How to Identify and Remedy the Four Horsemen of Relationships

October 11, 2021 Juliana Sabatello

Conflict is a normal part of relationships, but so many don't realize the difference between healthy and unhealthy conflict resolution. The "four horsemen" is a concept developed by Dr. John Gottman to describe four unhealthy ways that couples argue, which lead to a relationship's demise: criticism, contempt, defensiveness, and stonewalling.1

When I first learned about the four horsemen, it helped me become aware of my own behaviors in relationships and work on changing them. When I worked as a mental health counselor, I successfully used the four horsemen and their antidotes to help clients. Becoming aware of and changing these behaviors can turn a doomed relationship around.

A Look at the Four Horsemen of Relationships

  1. Criticism -- Criticism isn't the same as bringing up an issue to your partner. Letting your partner know you're upset with something specific that they did or said is healthy communication; attacking your partner as a person is criticism.2 I had trouble with this one early in my relationship because I would bring up past issues and make the argument about much more than the current problem. The antidote for criticism is a "gentle start-up," which means starting the sentence with "I" instead of "you" and following by stating your own feelings rather than placing blame on your partner.2 For example, you could say, "I'm upset because I was looking forward to spending time with you and didn't know you would be out so late," instead of saying, "You never think about anyone but yourself."
  2. Contempt -- Contempt is particularly damaging to relationships because it involves being outright cruel to your partner. Contempt looks like rolling eyes, mocking, name-calling, hostility, and sarcasm.3 When one or both people in a relationship treats the other with contempt, it can be the hardest problem to fix, especially when contempt was modeled for you in your family growing up. The antidote for contempt is respectfully telling your partner what you need at the moment and then making an effort every day to appreciate your partner to foster respect and appreciation. Building a "culture of admiration" takes time, but it protects the relationship from falling victim to contempt.3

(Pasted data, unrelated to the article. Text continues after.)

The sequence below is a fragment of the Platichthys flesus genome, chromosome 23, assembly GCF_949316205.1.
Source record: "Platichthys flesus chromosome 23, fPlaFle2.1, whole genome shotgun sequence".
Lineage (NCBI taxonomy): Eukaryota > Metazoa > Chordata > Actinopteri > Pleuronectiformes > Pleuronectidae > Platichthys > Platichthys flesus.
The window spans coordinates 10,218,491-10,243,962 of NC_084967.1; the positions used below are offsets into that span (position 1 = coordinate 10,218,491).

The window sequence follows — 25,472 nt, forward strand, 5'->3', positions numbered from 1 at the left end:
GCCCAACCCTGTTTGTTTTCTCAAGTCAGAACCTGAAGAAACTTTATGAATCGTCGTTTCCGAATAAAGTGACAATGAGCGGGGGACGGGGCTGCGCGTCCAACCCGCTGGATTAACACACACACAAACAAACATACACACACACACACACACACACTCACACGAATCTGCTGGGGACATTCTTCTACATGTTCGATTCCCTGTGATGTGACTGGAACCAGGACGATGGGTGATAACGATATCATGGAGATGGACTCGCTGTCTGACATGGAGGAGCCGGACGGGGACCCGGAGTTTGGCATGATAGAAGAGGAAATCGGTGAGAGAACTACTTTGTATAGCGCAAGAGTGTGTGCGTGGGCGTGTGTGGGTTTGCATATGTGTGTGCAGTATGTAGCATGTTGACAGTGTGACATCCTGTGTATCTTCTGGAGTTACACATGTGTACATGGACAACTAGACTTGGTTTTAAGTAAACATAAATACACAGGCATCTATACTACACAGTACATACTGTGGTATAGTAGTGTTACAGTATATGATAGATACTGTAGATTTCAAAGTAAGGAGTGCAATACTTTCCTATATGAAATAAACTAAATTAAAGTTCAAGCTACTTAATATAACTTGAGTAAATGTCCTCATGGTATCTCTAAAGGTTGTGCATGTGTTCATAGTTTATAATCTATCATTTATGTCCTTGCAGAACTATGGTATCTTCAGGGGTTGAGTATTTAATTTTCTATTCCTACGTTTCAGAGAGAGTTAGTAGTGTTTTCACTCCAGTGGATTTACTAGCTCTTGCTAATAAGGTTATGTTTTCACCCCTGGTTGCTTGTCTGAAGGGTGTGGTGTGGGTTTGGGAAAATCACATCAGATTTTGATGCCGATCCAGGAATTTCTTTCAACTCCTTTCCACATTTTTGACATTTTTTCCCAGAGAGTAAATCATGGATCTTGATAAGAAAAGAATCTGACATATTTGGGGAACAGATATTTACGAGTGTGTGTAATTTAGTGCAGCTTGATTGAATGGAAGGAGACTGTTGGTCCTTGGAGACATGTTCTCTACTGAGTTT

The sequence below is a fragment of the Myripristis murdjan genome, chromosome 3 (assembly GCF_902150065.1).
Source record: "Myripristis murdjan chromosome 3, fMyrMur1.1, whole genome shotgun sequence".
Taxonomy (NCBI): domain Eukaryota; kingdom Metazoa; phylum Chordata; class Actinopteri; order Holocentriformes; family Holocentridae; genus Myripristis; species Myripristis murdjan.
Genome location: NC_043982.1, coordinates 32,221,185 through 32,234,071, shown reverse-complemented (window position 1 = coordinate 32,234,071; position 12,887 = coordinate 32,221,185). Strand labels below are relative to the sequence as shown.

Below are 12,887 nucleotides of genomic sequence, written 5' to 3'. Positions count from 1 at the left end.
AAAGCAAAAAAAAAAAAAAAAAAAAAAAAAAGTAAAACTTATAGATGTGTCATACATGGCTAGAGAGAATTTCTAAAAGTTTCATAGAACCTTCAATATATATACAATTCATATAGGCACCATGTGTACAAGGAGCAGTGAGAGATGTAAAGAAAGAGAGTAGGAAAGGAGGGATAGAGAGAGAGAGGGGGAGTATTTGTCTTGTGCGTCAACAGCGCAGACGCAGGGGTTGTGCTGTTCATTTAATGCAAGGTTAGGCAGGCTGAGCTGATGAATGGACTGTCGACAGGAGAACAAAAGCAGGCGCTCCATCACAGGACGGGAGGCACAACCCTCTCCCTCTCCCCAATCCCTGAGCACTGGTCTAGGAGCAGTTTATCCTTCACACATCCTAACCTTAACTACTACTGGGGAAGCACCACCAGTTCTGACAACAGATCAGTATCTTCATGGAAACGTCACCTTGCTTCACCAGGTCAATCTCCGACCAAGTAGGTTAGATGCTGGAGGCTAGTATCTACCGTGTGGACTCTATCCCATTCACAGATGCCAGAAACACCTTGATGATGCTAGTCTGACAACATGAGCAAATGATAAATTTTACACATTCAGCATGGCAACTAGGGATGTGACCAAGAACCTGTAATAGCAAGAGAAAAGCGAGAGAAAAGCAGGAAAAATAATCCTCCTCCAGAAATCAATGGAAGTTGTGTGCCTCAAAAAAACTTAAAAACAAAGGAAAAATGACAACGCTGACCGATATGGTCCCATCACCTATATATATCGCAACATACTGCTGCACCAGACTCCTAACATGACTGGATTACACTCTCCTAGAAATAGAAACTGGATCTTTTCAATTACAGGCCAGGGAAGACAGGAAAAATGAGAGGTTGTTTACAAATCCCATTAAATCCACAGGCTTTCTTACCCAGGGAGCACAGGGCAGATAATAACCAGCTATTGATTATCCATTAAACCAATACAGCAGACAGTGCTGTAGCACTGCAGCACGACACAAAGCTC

3. Defensiveness -- So many of us do this one. Defensiveness is when you react to your partner bringing up an issue as if it's a personal attack and shift the blame back onto them.4 I'm most likely to become defensive when I'm angry or not ready to accept my part in a problem. The antidote for this one is to listen to their point of view and take responsibility for some part of the problem. This keeps the argument from escalating, keeps it productive, and helps move toward a compromise.4 
  4. Stonewalling -- Stonewalling can be hard to understand because unhealthy stonewalling and taking a healthy time-out from an argument seem so similar. Stonewalling is when you completely shut down and disengage from your partner. It can look like ignoring your partner or storming out of the room in the middle of an argument.5 Healthy time-outs are different because they involve communicating to your partner that you need a break to calm down and coming back to the discussion when you are calmer. With stonewalling, there is no communication or plan to come back to the problem after a break. Calling a time-out and taking a break to calm down is the antidote for stonewalling.5 I shut down when an argument is causing my anxiety levels to spike, but I practice letting others know that I need time to calm down before I can talk instead of shutting them out

Talk About the Four Horsemen with Your Partner

After I learned about the four horsemen of relationships and their antidotes, I shared this information with my partner. This helped us come to a mutual agreement that we would gently call each other out for engaging in any of them and shift to something more productive in our arguments. It helped me to recognize when I was criticizing, for example, so I could take a step back, rethink the situation, and choose a better way to communicate my feelings. If you want to improve communication in your relationships, talk about the four horsemen with your partners and make a commitment to work on avoiding them.

I hope you found this information as valuable as I did. Let me know what you think in the comments below.


  1. Lisitza, E., "The Four Horsemen: Criticism, Contempt, Defensiveness, and Stonewalling." The Gottman Institute, April 23, 2013.
  2. Lisitza, E., "The Four Horsemen: Criticism." The Gottman Institute, April 29, 2013.
  3. Lisitza, E., "The Four Horsemen: Contempt." The Gottman Institute, May 13, 2013.
  4. Lisitza, E., "The Four Horsemen: Defensiveness." The Gottman Institute, May 6, 2013.
  5. Lisitza, E., "The Four Horsemen: Stonewalling." The Gottman Institute, May 20, 2013.

APA Reference
Sabatello, J. (2021, October 11). How to Identify and Remedy the Four Horsemen of Relationships, HealthyPlace. Retrieved on 2024, July 25 from

Author: Juliana Sabatello

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